The Australian Competition and Consumer Commission (ACCC) had issued proceedings against the Australasian Food Group, trading as Peters Ice Cream. The ACCC alleged that Peters acquired distribution services from PFD Food Services on condition that PFD would not sell or distribute competitors' single serve ice cream products in various geographic areas throughout Australia without the prior written consent of Peters - and that this condition substantially lessened competition in the market for the supply by manufacturers of single service ice cream and frozen confectionary products.

Peters admitted the allegations just prior to trial and the Federal Court imposed a penalty of $12 million. Frontier Economics advised the ACCC and a witness statement by Philip Williams was lodged with the Court.

Frontier Economics advises clients on a range of competition and dispute support matters and our economists regularly act as expert witnesses.


In September 1990, Scientific American published a special issue entitled ‘Energy for Planet Earth’. In this publication, Scientific American explored the sources of energy, the future for energy, made predictions on technological breakthroughs and suggested solutions for what they considered was an imminent energy crisis.

Many of these predictions by Scientific American were made for 2020. Given we have reached that date, we can look back and compare the predictions with what actually happened. In a three-part series, Frontier Economics compares actual outcomes to 2020 with the predictions made by Scientific American.

This comparison of actual versus predicted outcomes, especially where technological change is involved, can help us learn about the factors that have been determinative to the global community and provide guidance on how we can improve economic forecasts.

We focus on three areas where Scientific American made long term forecasts:

This is the third and final part of this series, examining the performance of Scientific American’s forecasts of emissions intensity.

Scientific American gets it right in Parts One and Two

In Part One - Energy demand we reviewed the performance of Scientific American’s long-term forecasts on primary energy demand. We found that, overall, Scientific American’s forecast was reasonably accurate. However, Scientific American did not perform as well on the growth performance by country. Most significantly, Scientific America materially underestimated the rapid and large increase in the growth of developing nations, such as China and India. That is, countries that were relatively poor in 1990 grew more quickly than expected, and they used energy to achieve this growth.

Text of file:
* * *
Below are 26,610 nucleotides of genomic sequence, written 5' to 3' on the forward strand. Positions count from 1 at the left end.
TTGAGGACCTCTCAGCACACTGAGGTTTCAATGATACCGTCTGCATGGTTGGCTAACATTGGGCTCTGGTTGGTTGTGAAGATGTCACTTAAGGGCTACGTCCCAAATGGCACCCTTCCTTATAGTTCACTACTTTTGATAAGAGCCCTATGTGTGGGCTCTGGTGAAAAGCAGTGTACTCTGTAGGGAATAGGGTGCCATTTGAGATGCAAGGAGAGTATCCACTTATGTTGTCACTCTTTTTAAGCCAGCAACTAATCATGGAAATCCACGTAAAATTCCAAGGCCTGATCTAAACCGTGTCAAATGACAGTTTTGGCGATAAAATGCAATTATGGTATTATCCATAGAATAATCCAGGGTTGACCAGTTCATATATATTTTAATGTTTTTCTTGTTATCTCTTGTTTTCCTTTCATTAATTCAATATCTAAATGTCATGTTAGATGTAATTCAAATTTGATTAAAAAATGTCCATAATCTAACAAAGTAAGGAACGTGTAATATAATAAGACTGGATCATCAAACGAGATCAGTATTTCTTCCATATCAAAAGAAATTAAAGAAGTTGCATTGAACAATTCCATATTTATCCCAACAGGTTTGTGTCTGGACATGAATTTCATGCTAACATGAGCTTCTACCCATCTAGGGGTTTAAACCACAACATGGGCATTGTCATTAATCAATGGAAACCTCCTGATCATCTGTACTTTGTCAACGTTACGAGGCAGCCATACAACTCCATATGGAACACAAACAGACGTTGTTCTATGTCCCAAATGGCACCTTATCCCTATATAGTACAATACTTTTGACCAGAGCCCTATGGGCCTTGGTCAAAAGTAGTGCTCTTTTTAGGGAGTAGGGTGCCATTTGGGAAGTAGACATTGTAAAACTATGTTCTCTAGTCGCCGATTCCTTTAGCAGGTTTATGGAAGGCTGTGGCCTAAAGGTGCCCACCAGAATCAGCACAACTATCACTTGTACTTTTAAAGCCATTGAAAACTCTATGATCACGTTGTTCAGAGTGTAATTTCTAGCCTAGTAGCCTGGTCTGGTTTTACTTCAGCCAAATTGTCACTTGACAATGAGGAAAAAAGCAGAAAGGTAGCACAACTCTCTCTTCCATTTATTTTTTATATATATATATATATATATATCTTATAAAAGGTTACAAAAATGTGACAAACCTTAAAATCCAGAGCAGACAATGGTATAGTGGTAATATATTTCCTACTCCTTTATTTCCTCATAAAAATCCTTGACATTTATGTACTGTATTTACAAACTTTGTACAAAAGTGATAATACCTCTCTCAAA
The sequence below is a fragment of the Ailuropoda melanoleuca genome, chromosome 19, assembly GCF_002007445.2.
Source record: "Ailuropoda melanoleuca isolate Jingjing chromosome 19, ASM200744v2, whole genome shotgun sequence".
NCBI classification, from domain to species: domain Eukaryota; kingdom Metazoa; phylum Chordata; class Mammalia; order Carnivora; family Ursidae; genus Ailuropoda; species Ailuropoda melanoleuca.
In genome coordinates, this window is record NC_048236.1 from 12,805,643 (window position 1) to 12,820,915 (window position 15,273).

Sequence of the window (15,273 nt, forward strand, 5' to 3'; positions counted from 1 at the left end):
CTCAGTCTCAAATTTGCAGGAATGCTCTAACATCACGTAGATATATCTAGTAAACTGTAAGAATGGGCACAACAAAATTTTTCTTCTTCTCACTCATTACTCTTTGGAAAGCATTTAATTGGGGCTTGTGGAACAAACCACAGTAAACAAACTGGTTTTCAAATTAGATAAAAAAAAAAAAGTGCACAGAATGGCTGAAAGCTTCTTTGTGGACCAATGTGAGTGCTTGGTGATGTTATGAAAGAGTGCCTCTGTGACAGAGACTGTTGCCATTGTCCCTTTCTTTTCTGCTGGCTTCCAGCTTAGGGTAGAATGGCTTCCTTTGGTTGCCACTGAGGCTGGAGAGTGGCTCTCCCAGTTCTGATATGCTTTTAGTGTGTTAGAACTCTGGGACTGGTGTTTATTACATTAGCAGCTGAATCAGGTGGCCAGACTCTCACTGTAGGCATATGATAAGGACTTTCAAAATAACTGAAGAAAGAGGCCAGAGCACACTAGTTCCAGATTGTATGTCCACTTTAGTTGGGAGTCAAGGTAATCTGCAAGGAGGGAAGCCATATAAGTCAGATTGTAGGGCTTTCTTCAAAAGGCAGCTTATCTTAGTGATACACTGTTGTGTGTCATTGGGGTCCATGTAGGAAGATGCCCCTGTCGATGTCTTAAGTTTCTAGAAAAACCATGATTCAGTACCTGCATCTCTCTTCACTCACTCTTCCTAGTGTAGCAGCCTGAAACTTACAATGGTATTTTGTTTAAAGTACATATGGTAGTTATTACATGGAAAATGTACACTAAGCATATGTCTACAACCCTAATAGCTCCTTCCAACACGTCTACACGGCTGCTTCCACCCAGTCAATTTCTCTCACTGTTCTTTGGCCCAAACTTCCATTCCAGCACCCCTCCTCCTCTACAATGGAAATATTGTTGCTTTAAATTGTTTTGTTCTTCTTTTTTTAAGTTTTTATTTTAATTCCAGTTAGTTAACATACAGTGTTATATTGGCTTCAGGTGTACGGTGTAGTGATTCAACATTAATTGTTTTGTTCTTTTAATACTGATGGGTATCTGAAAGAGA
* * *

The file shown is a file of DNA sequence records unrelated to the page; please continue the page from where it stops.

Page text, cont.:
In Part Two - Energy intensity we reviewed the performance of Scientific American’s forecast of energy intensity. While Scientific American’s original historical depiction of energy intensity was stylised, it did accurately convey the historic profile of energy intensity – rising as countries develop, and then falling as economies mature. Given the size of the populations in developing countries in 1990, there was a genuine concern about the impact on energy demand (and resulting environmental problems) if these countries followed the same energy intensity profile as developed countries. However, Reddy and Goldemberg predicted that developing countries would benefit from improvements in materials science and energy efficiency innovations from developed nations. This technological transfer would avoid the high energy intensity peaks that occurred over the course of the previous 150 years of economic development of, now, developed economies. Reddy and Goldemberg were correct. The energy intensity of developing countries, while starting on the higher side of developed countries in 1990, quickly fell as they adopted the latest technologies. By 2015, developing countries had lower energy intensity than the developed countries originally analysed by Reddy and Goldemberg. In fact, by 2015, developing countries exceeded the most ambitious energy intensity decline forecast by Reddy and Goldemberg.

We conclude our three-part series by looking at Scientific America’s global projections for CO2 emissions from fossil fuels.